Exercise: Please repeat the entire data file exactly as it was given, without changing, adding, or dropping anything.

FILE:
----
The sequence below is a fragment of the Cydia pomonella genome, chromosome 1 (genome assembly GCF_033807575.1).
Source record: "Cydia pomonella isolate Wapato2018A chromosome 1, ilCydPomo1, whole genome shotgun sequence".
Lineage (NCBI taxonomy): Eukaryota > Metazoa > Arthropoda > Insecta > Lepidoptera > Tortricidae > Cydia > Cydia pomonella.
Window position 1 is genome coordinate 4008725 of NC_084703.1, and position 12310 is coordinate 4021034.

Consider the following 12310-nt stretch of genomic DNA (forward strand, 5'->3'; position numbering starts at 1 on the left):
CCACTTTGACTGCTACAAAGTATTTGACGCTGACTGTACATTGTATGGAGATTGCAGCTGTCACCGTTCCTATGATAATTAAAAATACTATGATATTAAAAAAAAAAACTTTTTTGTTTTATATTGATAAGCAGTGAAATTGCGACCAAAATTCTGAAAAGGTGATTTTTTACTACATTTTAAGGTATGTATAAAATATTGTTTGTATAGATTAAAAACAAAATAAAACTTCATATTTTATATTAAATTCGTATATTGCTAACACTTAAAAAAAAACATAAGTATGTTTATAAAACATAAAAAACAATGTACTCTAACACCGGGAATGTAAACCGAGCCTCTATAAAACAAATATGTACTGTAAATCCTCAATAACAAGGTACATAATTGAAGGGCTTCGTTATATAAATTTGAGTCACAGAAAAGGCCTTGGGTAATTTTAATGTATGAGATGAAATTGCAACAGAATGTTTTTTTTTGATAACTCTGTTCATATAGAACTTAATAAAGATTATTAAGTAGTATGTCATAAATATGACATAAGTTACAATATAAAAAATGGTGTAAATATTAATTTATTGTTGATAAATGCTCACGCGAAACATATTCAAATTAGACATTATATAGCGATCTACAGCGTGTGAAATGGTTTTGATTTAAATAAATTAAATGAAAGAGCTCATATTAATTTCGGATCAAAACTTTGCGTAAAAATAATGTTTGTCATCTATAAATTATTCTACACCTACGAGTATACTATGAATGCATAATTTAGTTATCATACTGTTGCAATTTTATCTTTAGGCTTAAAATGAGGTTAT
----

The sequence below is a fragment of the Cydia pomonella genome, chromosome 1 (genome assembly GCF_033807575.1).
Source record: "Cydia pomonella isolate Wapato2018A chromosome 1, ilCydPomo1, whole genome shotgun sequence".
Lineage (NCBI taxonomy): Eukaryota > Metazoa > Arthropoda > Insecta > Lepidoptera > Tortricidae > Cydia > Cydia pomonella.
Window position 1 is genome coordinate 4008725 of NC_084703.1, and position 12310 is coordinate 4021034.

Consider the following 12310-nt stretch of genomic DNA (forward strand, 5'->3'; position numbering starts at 1 on the left):
CCACTTTGACTGCTACAAAGTATTTGACGCTGACTGTACATTGTATGGAGATTGCAGCTGTCACCGTTCCTATGATAATTAAAAATACTATGATATTAAAAAAAAAAACTTTTTTGTTTTATATTGATAAGCAGTGAAATTGCGACCAAAATTCTGAAAAGGTGATTTTTTACTACATTTTAAGGTATGTATAAAATATTGTTTGTATAGATTAAAAACAAAATAAAACTTCATATTTTATATTAAATTCGTATATTGCTAACACTTAAAAAAAAACATAAGTATGTTTATAAAACATAAAAAACAATGTACTCTAACACCGGGAATGTAAACCGAGCCTCTATAAAACAAATATGTACTGTAAATCCTCAATAACAAGGTACATAATTGAAGGGCTTCGTTATATAAATTTGAGTCACAGAAAAGGCCTTGGGTAATTTTAATGTATGAGATGAAATTGCAACAGAATGTTTTTTTTTGATAACTCTGTTCATATAGAACTTAATAAAGATTATTAAGTAGTATGTCATAAATATGACATAAGTTACAATATAAAAAATGGTGTAAATATTAATTTATTGTTGATAAATGCTCACGCGAAACATATTCAAATTAGACATTATATAGCGATCTACAGCGTGTGAAATGGTTTTGATTTAAATAAATTAAATGAAAGAGCTCATATTAATTTCGGATCAAAACTTTGCGTAAAAATAATGTTTGTCATCTATAAATTATTCTACACCTACGAGTATACTATGAATGCATAATTTAGTTATCATACTGTTGCAATTTTATCTTTAGGCTTAAAATGAGGTTAT